Wendy Seltzer is Strategy Lead and Counsel to the World Wide Web Consortium (W3C) at MIT, improving the Web's security, availability, and interoperability through standards. As a Fellow with Harvard's Berkman Klein Center for Internet & Society, Wendy founded the Lumen Project (formerly Chilling Effects Clearinghouse), helping to measure the impact of legal takedown demands on the Internet. She seeks to improve technology policy in support of user-driven innovation and secure communication.
She serves on the Advisory Board of Simply Secure; served on the founding boards of the Tor Project and the Open Source Hardware Association, and on the boards of ICANN and the World Wide Web Foundation.
Wendy has been researching openness in intellectual property, innovation, privacy, and free expression online as a Fellow with Harvard's Berkman Klein Center for Internet & Society, Yale Law School's Information Society Project, Princeton University's Center for Information Technology Policy and the University of Colorado's Silicon Flatirons Center for Law, Technology, and Entrepreneurship in Boulder. She has taught Intellectual Property, Internet Law, Antitrust, Copyright, and Information Privacy at American University Washington College of Law, Northeastern Law School, and Brooklyn Law School and was a Visiting Fellow with the Oxford Internet Institute, teaching a joint course with the Said Business School, Media Strategies for a Networked World. Previously, she was a staff attorney with online civil liberties group Electronic Frontier Foundation, specializing in intellectual property and First Amendment issues, and a litigator with Kramer Levin Naftalis & Frankel.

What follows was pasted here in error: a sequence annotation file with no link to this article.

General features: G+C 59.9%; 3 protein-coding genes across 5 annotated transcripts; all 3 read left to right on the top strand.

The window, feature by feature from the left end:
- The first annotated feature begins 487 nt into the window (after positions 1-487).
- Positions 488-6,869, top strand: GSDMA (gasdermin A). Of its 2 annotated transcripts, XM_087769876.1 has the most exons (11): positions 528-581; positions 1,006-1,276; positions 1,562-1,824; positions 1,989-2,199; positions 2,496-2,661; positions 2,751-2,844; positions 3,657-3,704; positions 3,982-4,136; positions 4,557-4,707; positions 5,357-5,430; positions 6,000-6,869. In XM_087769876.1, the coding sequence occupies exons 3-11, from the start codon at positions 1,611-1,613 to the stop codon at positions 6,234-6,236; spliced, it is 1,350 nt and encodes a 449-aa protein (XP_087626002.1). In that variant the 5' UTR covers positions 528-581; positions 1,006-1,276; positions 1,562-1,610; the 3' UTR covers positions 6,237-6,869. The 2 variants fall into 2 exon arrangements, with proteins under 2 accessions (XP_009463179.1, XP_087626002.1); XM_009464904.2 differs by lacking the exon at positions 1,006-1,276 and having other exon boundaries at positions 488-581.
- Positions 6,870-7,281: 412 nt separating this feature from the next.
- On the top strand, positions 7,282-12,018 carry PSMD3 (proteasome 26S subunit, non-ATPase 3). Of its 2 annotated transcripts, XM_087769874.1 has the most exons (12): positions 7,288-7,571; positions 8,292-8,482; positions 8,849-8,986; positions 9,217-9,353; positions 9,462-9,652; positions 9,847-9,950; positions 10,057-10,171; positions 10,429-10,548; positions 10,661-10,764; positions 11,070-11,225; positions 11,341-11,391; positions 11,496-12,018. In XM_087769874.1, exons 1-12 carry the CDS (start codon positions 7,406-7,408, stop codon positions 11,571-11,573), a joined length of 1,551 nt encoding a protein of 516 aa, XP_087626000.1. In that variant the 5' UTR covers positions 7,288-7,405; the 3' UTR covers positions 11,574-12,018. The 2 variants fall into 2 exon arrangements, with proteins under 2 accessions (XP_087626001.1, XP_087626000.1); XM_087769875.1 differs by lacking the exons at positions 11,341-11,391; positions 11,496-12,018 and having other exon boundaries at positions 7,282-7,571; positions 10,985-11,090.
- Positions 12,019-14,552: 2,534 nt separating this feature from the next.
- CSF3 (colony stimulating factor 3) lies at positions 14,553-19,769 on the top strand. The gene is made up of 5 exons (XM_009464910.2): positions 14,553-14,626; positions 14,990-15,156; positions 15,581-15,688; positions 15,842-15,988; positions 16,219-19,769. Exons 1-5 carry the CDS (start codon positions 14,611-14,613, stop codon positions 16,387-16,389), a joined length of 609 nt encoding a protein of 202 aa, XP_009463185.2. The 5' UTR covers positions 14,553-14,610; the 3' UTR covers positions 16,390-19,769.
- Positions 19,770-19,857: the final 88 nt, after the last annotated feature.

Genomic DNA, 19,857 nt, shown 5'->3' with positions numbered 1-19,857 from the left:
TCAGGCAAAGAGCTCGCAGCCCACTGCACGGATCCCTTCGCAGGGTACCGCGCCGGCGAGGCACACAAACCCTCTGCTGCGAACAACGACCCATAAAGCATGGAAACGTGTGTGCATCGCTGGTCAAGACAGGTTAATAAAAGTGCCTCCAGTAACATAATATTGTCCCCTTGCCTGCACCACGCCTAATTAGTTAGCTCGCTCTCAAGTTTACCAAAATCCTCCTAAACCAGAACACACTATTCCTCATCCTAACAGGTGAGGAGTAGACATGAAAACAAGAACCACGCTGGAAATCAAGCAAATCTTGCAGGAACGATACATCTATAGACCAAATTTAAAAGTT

Wendy speaks and writes on copyright, trademark, patent, open source, privacy and the public interest online. She has an A.B. from Harvard College and J.D. from Harvard Law School, and occasionally takes a break from legal code to program (Perl and MythTV).